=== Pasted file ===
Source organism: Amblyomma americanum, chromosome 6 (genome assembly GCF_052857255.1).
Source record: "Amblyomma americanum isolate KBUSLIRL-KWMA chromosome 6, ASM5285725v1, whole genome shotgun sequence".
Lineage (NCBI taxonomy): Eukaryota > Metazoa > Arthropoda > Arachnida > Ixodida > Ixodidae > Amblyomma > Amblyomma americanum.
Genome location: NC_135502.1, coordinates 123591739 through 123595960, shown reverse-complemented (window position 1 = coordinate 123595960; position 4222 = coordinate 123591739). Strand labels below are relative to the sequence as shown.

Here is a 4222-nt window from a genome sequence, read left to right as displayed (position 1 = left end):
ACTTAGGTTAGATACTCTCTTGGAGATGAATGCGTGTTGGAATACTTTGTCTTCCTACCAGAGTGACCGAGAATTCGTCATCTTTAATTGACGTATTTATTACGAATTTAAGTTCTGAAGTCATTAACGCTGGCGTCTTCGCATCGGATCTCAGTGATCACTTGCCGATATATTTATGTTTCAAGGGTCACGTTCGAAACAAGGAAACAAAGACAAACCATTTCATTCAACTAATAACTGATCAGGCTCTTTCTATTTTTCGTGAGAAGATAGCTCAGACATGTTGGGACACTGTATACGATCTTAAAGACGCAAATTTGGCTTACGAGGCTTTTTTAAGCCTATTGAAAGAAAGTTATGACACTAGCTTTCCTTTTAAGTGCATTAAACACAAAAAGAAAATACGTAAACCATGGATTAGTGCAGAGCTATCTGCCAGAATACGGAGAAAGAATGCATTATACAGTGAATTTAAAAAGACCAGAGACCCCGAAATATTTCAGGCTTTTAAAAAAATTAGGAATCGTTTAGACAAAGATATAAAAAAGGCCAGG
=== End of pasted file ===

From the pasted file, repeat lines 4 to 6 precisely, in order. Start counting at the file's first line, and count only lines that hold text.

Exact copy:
Genome location: NC_135502.1, coordinates 123591739 through 123595960, shown reverse-complemented (window position 1 = coordinate 123595960; position 4222 = coordinate 123591739). Strand labels below are relative to the sequence as shown.

Here is a 4222-nt window from a genome sequence, read left to right as displayed (position 1 = left end):
ACTTAGGTTAGATACTCTCTTGGAGATGAATGCGTGTTGGAATACTTTGTCTTCCTACCAGAGTGACCGAGAATTCGTCATCTTTAATTGACGTATTTATTACGAATTTAAGTTCTGAAGTCATTAACGCTGGCGTCTTCGCATCGGATCTCAGTGATCACTTGCCGATATATTTATGTTTCAAGGGTCACGTTCGAAACAAGGAAACAAAGACAAACCATTTCATTCAACTAATAACTGATCAGGCTCTTTCTATTTTTCGTGAGAAGATAGCTCAGACATGTTGGGACACTGTATACGATCTTAAAGACGCAAATTTGGCTTACGAGGCTTTTTTAAGCCTATTGAAAGAAAGTTATGACACTAGCTTTCCTTTTAAGTGCATTAAACACAAAAAGAAAATACGTAAACCATGGATTAGTGCAGAGCTATCTGCCAGAATACGGAGAAAGAATGCATTATACAGTGAATTTAAAAAGACCAGAGACCCCGAAATATTTCAGGCTTTTAAAAAAATTAGGAATCGTTTAGACAAAGATATAAAAAAGGCCAGG